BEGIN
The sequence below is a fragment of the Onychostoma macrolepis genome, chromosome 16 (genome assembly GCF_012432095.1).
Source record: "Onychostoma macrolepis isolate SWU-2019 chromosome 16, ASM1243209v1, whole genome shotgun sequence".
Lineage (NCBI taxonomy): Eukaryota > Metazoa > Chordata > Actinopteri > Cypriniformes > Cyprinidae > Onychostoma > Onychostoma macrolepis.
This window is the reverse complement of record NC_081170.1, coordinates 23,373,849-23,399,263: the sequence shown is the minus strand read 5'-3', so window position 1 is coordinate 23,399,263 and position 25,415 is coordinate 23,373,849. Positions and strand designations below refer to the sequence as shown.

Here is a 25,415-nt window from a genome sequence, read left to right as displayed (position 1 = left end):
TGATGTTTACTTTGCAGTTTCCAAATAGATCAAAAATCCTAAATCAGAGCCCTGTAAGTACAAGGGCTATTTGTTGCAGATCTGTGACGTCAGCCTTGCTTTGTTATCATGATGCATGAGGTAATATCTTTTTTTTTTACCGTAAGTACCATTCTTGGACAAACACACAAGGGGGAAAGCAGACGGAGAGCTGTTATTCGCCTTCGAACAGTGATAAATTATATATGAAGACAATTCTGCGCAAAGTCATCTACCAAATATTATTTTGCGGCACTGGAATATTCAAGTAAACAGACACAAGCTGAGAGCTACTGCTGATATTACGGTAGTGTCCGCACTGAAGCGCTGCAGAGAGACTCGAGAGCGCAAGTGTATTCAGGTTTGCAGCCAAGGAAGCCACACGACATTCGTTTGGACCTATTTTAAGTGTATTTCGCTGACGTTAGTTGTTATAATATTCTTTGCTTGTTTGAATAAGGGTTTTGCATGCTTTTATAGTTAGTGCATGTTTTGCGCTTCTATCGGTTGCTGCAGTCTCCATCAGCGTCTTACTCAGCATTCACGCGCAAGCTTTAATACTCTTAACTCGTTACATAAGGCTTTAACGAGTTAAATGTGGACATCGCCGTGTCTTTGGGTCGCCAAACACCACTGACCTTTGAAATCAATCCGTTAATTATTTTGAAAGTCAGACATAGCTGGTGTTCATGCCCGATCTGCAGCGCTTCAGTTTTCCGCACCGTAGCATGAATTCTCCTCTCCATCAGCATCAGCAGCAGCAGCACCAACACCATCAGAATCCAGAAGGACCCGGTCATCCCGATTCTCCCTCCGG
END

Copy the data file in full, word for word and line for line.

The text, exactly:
The sequence below is a fragment of the Onychostoma macrolepis genome, chromosome 16 (genome assembly GCF_012432095.1).
Source record: "Onychostoma macrolepis isolate SWU-2019 chromosome 16, ASM1243209v1, whole genome shotgun sequence".
Lineage (NCBI taxonomy): Eukaryota > Metazoa > Chordata > Actinopteri > Cypriniformes > Cyprinidae > Onychostoma > Onychostoma macrolepis.
This window is the reverse complement of record NC_081170.1, coordinates 23,373,849-23,399,263: the sequence shown is the minus strand read 5'-3', so window position 1 is coordinate 23,399,263 and position 25,415 is coordinate 23,373,849. Positions and strand designations below refer to the sequence as shown.

Here is a 25,415-nt window from a genome sequence, read left to right as displayed (position 1 = left end):
TGATGTTTACTTTGCAGTTTCCAAATAGATCAAAAATCCTAAATCAGAGCCCTGTAAGTACAAGGGCTATTTGTTGCAGATCTGTGACGTCAGCCTTGCTTTGTTATCATGATGCATGAGGTAATATCTTTTTTTTTTACCGTAAGTACCATTCTTGGACAAACACACAAGGGGGAAAGCAGACGGAGAGCTGTTATTCGCCTTCGAACAGTGATAAATTATATATGAAGACAATTCTGCGCAAAGTCATCTACCAAATATTATTTTGCGGCACTGGAATATTCAAGTAAACAGACACAAGCTGAGAGCTACTGCTGATATTACGGTAGTGTCCGCACTGAAGCGCTGCAGAGAGACTCGAGAGCGCAAGTGTATTCAGGTTTGCAGCCAAGGAAGCCACACGACATTCGTTTGGACCTATTTTAAGTGTATTTCGCTGACGTTAGTTGTTATAATATTCTTTGCTTGTTTGAATAAGGGTTTTGCATGCTTTTATAGTTAGTGCATGTTTTGCGCTTCTATCGGTTGCTGCAGTCTCCATCAGCGTCTTACTCAGCATTCACGCGCAAGCTTTAATACTCTTAACTCGTTACATAAGGCTTTAACGAGTTAAATGTGGACATCGCCGTGTCTTTGGGTCGCCAAACACCACTGACCTTTGAAATCAATCCGTTAATTATTTTGAAAGTCAGACATAGCTGGTGTTCATGCCCGATCTGCAGCGCTTCAGTTTTCCGCACCGTAGCATGAATTCTCCTCTCCATCAGCATCAGCAGCAGCAGCACCAACACCATCAGAATCCAGAAGGACCCGGTCATCCCGATTCTCCCTCCGG